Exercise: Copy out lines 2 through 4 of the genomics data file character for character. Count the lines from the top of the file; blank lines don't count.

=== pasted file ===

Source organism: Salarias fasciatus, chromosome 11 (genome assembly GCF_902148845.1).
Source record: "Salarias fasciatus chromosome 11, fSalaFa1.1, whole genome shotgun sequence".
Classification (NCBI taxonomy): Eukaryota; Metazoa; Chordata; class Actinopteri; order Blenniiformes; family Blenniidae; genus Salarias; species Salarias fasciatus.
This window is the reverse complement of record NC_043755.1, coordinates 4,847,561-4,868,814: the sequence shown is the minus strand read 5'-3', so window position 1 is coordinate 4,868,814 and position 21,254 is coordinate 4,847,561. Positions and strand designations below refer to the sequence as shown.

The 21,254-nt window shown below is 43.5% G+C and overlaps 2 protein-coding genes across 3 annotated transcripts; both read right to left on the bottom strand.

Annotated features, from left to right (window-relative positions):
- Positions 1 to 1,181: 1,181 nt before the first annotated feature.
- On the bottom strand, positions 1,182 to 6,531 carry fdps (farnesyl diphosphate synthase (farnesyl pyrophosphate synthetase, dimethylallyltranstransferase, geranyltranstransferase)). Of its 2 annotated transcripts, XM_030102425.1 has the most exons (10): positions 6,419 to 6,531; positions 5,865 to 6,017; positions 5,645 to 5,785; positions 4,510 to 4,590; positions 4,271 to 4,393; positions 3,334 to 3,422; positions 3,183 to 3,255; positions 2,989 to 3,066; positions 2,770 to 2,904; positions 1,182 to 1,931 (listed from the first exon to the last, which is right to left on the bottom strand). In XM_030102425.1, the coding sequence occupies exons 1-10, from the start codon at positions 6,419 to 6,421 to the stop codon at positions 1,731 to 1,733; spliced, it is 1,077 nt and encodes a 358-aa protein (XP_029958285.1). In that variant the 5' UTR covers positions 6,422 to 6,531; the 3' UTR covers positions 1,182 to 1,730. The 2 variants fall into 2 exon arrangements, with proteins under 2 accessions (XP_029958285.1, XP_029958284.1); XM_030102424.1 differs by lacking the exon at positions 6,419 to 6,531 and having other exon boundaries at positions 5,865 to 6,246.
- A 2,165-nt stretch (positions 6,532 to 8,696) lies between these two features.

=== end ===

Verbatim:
Source record: "Salarias fasciatus chromosome 11, fSalaFa1.1, whole genome shotgun sequence".
Classification (NCBI taxonomy): Eukaryota; Metazoa; Chordata; class Actinopteri; order Blenniiformes; family Blenniidae; genus Salarias; species Salarias fasciatus.
This window is the reverse complement of record NC_043755.1, coordinates 4,847,561-4,868,814: the sequence shown is the minus strand read 5'-3', so window position 1 is coordinate 4,868,814 and position 21,254 is coordinate 4,847,561. Positions and strand designations below refer to the sequence as shown.